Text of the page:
Swimming with black swans

Dean Black, president and CEO of Black and BlackDigital, has tips on keeping up with sudden changes in the market.
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By Dean Black

In times of great uncertainty, only the great can differentiate. True or false?
A media client of ours asked a very interesting (and psychologically insightful) question the other day: is the marketing and media business in the midst of a black swan event? How you and your agency answer this question will become increasing important in 2012.
In his book The Black Swan, writer Nassim Nicholas Taleb theorized that a black swan was a surprise event with a major impact, which is later rationalized in hindsight as if it could’ve been expected. Almost all major discoveries, events and artistic accomplishments could be considered black swans, according to Taleb, from the rise of the internet to the Sept. 11 attacks.
Having “travelled” together for more than 10 years, our client and our team immediately hit on the idea that the current marketing and media climate wasn’t just one black swan but a whole bevy of them.
Focusing on just the last two years, it’s possible to suggest our current era is a confluence of multiple events. (Hell, throw in the world financial crisis and maybe the analogy is a perfect storm.) These events include the explosion of screens and proprietary platforms;  walled eco-systems, marketplaces and communities; the distribution of consumers’ time across digital touchpoints; and the realization of the empowered consumer (reader/viewer/gamer/buyer, publisher/producer, moderator/curator).

These Swans throw punches
In an effort to keep up with the sudden change, brands are scrambling to acquire fans and friends without necessarily understanding what being a “fan” and “friend” means to their consumer.
Another impact is wholesale redefining of media channels. The idea of day-part has transmuted to encompass what screen your target is looking at when, and with what level of engagement. For instance, print is a low-tech screen with high engagement.
And PR, media and ad pundits suggesting that brands become media unto themselves, or more simply content producers, to satisfy consumers’ newfound need for engagement have truly blurred the line around who does what. (I love the recent chatter about how newspaper sales teams must reorganize themselves as digital agencies and media buying agencies must become content providers
and marketers.)
Uncertainty in the planning and decision-making cycles is shortening the media-buying cycle to create spot markets in almost all the traditional media (RFP responses in 48 hours. “Can’t move that fast? Fine, we’ll just move the dollars online!”).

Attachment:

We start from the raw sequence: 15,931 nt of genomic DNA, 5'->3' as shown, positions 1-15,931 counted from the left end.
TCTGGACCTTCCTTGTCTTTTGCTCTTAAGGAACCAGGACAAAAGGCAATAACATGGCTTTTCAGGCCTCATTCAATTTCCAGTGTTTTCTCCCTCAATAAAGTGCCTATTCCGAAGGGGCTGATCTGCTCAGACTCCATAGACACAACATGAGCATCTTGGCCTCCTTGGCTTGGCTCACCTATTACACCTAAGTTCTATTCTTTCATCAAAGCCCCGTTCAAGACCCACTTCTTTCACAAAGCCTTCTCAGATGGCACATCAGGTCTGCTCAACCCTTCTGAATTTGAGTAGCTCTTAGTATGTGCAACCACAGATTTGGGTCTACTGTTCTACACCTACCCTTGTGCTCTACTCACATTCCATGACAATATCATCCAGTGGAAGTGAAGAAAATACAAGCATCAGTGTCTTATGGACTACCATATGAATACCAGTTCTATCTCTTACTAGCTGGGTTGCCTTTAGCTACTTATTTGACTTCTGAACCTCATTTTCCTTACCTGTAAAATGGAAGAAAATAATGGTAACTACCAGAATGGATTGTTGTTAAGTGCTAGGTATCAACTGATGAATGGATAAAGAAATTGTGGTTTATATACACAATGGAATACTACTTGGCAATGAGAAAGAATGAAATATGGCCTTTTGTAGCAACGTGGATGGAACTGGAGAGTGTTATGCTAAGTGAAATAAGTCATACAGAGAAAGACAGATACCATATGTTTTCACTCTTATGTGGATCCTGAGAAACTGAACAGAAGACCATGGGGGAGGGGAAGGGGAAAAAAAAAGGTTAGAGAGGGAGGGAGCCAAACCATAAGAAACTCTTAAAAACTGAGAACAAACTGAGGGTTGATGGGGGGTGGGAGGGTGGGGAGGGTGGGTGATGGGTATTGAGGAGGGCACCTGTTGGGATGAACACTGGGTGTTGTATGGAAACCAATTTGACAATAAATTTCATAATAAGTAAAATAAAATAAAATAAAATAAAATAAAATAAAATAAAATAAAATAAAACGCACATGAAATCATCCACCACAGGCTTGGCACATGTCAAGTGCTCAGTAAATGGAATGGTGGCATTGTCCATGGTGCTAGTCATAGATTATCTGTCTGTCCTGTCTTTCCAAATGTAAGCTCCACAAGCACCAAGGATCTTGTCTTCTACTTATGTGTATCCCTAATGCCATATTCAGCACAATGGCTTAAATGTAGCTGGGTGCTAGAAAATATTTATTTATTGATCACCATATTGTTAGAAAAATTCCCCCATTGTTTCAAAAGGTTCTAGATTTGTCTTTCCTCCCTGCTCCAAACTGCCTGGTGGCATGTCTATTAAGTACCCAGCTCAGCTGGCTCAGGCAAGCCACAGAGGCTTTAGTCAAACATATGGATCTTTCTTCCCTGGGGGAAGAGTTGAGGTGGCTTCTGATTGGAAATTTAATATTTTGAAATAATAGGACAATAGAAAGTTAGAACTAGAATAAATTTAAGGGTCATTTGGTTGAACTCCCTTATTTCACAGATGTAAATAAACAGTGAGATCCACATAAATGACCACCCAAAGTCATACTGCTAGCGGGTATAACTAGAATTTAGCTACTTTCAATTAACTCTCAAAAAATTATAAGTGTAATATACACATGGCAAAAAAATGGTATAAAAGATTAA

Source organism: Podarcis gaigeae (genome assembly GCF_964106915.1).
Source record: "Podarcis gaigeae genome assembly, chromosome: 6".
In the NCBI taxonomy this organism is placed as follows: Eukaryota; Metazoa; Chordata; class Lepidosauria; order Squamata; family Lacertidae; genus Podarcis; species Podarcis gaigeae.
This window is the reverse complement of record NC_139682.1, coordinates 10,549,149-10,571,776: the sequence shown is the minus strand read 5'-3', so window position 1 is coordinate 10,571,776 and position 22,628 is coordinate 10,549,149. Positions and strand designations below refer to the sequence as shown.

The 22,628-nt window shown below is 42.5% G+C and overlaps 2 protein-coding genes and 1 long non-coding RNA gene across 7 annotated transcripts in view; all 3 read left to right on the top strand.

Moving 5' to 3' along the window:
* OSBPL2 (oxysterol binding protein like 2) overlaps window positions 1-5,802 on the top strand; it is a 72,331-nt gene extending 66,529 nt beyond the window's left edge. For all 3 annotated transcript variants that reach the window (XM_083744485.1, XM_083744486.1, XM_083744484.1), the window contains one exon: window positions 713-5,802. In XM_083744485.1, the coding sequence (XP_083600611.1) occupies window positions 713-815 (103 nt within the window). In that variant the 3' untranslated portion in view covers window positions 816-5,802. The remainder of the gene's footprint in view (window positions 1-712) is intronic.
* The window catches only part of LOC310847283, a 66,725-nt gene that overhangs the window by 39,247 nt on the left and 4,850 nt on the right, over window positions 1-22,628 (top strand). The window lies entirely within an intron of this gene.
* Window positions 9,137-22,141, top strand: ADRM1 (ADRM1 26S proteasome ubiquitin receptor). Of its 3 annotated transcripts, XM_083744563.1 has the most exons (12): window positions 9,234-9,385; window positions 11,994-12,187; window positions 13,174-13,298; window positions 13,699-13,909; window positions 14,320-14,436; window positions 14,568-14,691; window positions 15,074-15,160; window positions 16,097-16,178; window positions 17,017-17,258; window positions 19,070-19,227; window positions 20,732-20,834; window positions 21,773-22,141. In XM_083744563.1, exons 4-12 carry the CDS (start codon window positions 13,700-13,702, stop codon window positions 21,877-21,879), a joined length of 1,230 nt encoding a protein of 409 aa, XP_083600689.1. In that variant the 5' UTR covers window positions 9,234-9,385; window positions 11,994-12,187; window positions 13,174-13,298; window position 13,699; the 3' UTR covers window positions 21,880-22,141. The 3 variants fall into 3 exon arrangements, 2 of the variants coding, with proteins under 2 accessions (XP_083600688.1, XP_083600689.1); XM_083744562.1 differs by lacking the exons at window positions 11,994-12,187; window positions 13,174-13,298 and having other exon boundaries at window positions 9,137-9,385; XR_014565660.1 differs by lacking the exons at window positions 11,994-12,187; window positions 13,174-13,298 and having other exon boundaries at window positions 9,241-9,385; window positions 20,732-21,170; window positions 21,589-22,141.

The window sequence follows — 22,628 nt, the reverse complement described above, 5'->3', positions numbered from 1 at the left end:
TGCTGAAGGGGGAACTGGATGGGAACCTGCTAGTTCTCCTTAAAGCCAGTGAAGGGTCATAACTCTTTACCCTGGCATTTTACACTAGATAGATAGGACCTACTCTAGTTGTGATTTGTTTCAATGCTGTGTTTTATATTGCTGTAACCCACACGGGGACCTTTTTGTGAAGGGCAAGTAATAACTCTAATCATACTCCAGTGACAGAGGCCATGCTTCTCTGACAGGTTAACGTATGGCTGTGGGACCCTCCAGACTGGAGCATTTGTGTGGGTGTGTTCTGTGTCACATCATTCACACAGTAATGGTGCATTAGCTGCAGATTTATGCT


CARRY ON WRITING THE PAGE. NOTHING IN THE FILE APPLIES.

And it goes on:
Finally, our friends the bean counters (you remember, the guys that gutted marketing departments in the ’90s) are either flummoxed or paralyzed by the fact that no one can give them an ROI calculation until after running the integrated social promotion, digital magazine, TV, print campaign and CRM initiative that the CEO wants to do for half of last year’s budget.

Kill the Swan
So, without going all Confucius-like on you, opportunity exists in every crisis and our industry is smart, nimble and creative enough to develop new models to adapt to what many believe will be a new economy – starting now.
Differentiating in this environment will require you to:
•    Change your perspective as fast as the consumer changes theirs.
•    Pay detailed attention to changes in consumer behaviour and attitude; research and monitor more thoroughly and often by leveraging social media.
•    Adopt new tech that is right for the consumer’s experience as it relates to your objectives, rather than just right for your objectives.
•    Assemble the team to write bitchin’ business cases in short cycles. Remember who your partners are and work with them to get better information faster.
•    Embrace all your media and agency partners and learn about their businesses to determine what makes them successful. Remember they are the experts and have a lot to teach you about both content creation and platforms.
•    Experiment economically, fearlessly and quickly to measure success and failure because this info will help change perspectives (remember black swans are a surprise, but also opportunities for those in the know).
Most importantly, focus on creating solutions to the impact of black swans rather than on rationalizing them – you will find you have more energy than you have today. And you may also find your USP. You’re going to need it.

Dean Black is president & CEO of Toronto-based BLACK and BLACKdigital.